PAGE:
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Common back braces include:
- Rigid (Hard) braces : These braces are form-fitting plastic molds that restrict motion by as much as 50%; and
- Soft braces : Elastic braces that limit forward motion of the spine and assist in setting spinal fusions or supporting the spine during occasions of stress (for example, employment requiring the lifting of heavy loads).
Bracing for scoliosis
Back braces are also commonly prescribed to treat adolescent idiopathic scoliosis, as they may stop the progression of spinal curvature in a growing child/adolescent. In some cases, the back brace may also help decrease the amount of curvature in the spine. A variety of brace styles are available; the Boston brace is the most commonly used brace for adolescent idiopathic scoliosis (AIS). Other designs include the Milwaukee brace, the Charleston bending brace, and the SpineCor (a soft brace) in the United States, Canada and Europe. In Europe, however, the SPoRT and Cheneau braces are also used. There has been considerable research and information published in reputable journals on back braces for scoliosis. Issues like patient compliance with treatment, psycho-social impact of brace use, and exercise with bracing have been looked at. Quality of Life research has been attempted, but is difficult due to a current lack of instruments. Bracing is the primary treatment for AIS in curves that are considered to be moderate in their severity and are likely due to progress (determined by curve pattern/type and the patient's structural maturity).
One large issue in bracing for scoliosis is patient compliance, as mentioned above. Compliance is often impacted by the other above-mentioned factors (psycho-social comfort, exercise), but there are others also, including ability to eat and move, pain, and physical deformation. Back braces, especially the Boston brace, puts a great deal of pressure on the abdomen and can make digestion uncomfortable. Scoliosis braces, like those used for correcting post-operatively and for fractures, inhibit motion to a large extent, though percentages are difficult to find. Patients frequently complain about the inability to tie their own shoes, sit on the floor, etc. Bracing is also painful, though the body can adapt to tolerate the pain. Braces can also deform the patient's existing bone structures, most notably the hips, though there have been complaints about rib cage deformities as well.
A Boston brace is a form of thoracolumbosacral orthosis (TLSO). It is the most commonly used brace in the United States. It is a symmetrical brace. It corrects curvature by pushing with small pads placed against the ribs, which are also used for rotational correction (here it tends to be slightly less successful, however). These pads are usually placed in the back corners of the brace so that the body is thrust forward against the brace's front, which acts to hold the body upright. The brace opens to the back, and usually runs from just above a chair's seat (when a person is seated) to around shoulder-blade height. Because of this, it is not particularly useful in correcting very high curves. It also does not correct hip misalignment, as it uses the hips as a base point. This brace is typically worn 20–23 hours a day.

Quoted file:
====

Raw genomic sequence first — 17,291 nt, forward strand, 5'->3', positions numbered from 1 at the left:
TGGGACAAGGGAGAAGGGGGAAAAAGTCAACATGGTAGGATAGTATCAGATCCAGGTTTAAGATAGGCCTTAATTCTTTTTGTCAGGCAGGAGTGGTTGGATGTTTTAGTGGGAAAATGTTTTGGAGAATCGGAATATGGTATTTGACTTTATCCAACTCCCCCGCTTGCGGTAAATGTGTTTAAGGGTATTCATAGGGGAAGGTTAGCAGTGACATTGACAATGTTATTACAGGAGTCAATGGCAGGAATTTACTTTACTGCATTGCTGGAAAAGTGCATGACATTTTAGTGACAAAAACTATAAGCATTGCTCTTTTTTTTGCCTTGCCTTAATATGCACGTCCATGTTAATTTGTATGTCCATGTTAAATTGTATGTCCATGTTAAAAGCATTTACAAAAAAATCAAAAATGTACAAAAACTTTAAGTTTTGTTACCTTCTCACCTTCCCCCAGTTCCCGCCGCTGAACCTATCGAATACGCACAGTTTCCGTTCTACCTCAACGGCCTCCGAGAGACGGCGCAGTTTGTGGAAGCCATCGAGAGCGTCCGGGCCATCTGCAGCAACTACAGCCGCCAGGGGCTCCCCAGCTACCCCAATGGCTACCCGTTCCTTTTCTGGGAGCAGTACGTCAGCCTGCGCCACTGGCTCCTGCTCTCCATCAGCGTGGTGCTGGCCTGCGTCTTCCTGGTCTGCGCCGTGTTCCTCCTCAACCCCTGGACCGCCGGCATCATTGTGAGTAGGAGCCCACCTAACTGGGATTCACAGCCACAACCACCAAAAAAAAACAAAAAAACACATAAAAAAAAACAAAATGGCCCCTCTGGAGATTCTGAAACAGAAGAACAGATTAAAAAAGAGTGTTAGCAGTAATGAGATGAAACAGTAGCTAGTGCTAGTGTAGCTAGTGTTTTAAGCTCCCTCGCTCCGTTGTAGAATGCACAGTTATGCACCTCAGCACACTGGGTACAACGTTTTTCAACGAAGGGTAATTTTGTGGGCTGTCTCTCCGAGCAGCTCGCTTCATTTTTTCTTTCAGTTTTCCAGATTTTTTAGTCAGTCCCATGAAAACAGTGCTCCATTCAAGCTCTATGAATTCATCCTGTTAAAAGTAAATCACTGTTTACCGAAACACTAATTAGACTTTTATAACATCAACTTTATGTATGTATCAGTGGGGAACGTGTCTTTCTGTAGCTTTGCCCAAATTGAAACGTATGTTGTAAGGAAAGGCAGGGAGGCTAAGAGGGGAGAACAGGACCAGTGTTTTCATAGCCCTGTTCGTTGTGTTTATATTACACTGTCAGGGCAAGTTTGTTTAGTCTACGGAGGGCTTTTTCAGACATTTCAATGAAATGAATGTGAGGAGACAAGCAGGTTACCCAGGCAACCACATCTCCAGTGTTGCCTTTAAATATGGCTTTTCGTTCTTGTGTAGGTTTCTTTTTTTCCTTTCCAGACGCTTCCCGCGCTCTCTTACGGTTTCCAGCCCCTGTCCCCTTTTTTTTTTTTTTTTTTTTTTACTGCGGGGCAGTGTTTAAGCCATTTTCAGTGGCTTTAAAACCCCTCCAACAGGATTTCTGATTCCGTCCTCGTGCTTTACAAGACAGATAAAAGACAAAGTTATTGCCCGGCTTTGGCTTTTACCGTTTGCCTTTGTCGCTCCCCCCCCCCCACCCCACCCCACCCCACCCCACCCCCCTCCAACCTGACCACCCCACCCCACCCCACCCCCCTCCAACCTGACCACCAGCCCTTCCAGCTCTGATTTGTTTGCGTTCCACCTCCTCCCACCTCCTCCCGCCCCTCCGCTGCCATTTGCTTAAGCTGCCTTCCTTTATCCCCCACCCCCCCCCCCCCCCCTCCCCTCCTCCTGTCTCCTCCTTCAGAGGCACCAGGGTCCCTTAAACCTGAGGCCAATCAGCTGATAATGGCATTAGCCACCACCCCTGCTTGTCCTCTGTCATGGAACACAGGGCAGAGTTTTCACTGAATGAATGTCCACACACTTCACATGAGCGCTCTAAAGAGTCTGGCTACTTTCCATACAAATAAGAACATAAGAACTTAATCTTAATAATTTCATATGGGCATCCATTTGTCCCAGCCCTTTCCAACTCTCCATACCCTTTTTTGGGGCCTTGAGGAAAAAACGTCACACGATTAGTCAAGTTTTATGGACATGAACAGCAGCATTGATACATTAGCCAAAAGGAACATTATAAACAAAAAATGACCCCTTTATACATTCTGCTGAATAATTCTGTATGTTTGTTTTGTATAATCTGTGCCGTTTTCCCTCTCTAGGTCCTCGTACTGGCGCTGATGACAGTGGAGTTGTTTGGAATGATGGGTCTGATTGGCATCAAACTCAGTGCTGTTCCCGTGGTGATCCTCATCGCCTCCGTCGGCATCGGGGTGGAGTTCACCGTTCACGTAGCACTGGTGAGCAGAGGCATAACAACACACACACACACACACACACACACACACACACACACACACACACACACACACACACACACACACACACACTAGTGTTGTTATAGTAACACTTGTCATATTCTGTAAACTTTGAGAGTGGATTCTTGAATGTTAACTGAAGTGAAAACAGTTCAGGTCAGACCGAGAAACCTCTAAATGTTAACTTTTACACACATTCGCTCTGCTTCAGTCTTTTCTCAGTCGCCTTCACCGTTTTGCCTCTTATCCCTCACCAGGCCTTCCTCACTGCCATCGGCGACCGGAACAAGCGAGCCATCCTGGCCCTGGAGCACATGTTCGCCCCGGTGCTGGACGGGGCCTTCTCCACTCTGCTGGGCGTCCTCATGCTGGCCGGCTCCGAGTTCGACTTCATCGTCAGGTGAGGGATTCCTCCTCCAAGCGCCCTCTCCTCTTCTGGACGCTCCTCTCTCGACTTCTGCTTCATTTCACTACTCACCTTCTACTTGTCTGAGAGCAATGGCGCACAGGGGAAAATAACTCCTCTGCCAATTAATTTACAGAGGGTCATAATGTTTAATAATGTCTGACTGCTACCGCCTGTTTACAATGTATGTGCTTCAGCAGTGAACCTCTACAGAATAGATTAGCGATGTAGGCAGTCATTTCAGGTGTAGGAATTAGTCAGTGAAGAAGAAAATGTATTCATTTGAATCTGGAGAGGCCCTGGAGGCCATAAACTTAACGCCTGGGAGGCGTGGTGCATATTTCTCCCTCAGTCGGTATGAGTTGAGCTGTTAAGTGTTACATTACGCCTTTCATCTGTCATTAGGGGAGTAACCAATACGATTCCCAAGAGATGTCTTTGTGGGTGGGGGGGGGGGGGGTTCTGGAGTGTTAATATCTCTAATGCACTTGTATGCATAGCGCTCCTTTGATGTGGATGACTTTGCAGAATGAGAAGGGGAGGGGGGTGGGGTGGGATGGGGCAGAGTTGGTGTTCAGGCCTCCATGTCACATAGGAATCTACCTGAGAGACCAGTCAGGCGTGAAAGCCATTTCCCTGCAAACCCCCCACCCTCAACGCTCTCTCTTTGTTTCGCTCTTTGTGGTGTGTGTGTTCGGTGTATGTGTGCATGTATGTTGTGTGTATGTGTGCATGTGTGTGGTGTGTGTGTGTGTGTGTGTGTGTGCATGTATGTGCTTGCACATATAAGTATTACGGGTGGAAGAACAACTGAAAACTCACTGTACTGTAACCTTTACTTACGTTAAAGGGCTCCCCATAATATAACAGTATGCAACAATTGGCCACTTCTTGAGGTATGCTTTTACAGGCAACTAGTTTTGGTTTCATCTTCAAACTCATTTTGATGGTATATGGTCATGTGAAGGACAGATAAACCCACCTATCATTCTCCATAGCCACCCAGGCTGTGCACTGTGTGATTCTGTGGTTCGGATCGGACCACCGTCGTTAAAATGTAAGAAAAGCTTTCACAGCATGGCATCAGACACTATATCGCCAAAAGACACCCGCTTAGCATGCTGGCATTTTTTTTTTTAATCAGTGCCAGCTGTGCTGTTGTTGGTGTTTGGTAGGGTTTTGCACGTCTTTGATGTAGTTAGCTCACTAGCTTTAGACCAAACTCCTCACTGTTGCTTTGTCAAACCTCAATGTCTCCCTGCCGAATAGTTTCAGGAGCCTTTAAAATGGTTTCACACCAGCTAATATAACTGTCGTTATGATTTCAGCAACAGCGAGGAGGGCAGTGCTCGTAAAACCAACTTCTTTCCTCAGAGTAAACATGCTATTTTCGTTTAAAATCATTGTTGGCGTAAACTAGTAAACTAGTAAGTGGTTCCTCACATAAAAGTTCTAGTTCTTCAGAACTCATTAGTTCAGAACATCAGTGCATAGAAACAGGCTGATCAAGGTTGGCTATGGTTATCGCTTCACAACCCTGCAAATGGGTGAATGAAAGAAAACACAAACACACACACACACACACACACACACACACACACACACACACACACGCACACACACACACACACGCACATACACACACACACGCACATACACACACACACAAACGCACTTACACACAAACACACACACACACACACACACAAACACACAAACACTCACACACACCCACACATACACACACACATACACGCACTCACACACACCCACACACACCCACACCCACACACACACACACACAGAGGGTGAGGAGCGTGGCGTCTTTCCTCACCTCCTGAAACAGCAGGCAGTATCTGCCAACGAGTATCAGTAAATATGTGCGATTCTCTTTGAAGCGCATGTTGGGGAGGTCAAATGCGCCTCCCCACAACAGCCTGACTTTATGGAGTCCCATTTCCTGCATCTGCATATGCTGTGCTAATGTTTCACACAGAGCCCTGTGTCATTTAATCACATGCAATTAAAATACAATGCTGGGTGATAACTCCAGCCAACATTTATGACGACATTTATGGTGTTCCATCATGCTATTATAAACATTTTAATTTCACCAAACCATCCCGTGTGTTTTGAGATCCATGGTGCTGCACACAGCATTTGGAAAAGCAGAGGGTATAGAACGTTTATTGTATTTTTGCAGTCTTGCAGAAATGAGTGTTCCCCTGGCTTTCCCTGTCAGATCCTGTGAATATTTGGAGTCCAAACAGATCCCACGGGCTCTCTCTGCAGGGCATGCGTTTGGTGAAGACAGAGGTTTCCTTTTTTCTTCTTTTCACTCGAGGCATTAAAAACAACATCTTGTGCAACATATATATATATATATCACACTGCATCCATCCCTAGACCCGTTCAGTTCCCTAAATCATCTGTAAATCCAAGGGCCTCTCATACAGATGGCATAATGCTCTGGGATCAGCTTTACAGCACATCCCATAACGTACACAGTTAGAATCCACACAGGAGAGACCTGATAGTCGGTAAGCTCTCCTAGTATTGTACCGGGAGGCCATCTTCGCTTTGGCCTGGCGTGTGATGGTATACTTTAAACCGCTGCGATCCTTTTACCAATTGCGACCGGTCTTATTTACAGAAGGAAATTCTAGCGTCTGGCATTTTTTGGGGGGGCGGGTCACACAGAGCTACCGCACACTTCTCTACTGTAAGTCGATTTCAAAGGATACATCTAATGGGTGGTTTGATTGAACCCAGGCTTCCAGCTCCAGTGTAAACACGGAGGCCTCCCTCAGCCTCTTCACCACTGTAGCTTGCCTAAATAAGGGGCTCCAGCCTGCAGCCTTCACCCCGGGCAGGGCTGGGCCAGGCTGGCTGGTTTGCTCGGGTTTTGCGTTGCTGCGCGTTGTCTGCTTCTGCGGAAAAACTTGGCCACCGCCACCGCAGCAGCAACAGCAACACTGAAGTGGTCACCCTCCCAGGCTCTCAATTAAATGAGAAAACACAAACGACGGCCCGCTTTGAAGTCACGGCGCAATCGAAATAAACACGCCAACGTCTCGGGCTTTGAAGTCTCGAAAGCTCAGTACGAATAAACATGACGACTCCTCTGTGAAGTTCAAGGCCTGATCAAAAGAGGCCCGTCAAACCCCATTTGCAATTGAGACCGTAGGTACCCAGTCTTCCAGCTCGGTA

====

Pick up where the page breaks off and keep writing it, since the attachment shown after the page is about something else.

The Milwaukee brace was a very common brace towards the earlier part of the twentieth century in the United States. It is a largely symmetrical brace. The brace is made with a harness-like hip area and metal strips rising to the chin, where a collar is. Between the hips and chin, there are corrective thrusts given with large pads. There is little rotational correction. Today this brace is generally used for very high thoracic curves that are severe and out of range of the Boston. This brace is typically worn 20–23 hours a day.
Charleston bending brace
This brace was designed with the idea that compliance would increase if the brace were worn only at night. It is asymmetrical. The brace fights against the body's curve by over-correcting. It grips the hips much like the Boston, and rises to approximately the same height, but pushes the patient's body to the side. It is used in single, thoracolumbar curves in patients 12–14 years of age (before structural maturity) who have flexible curves in the range of 25–35 Cobb degrees.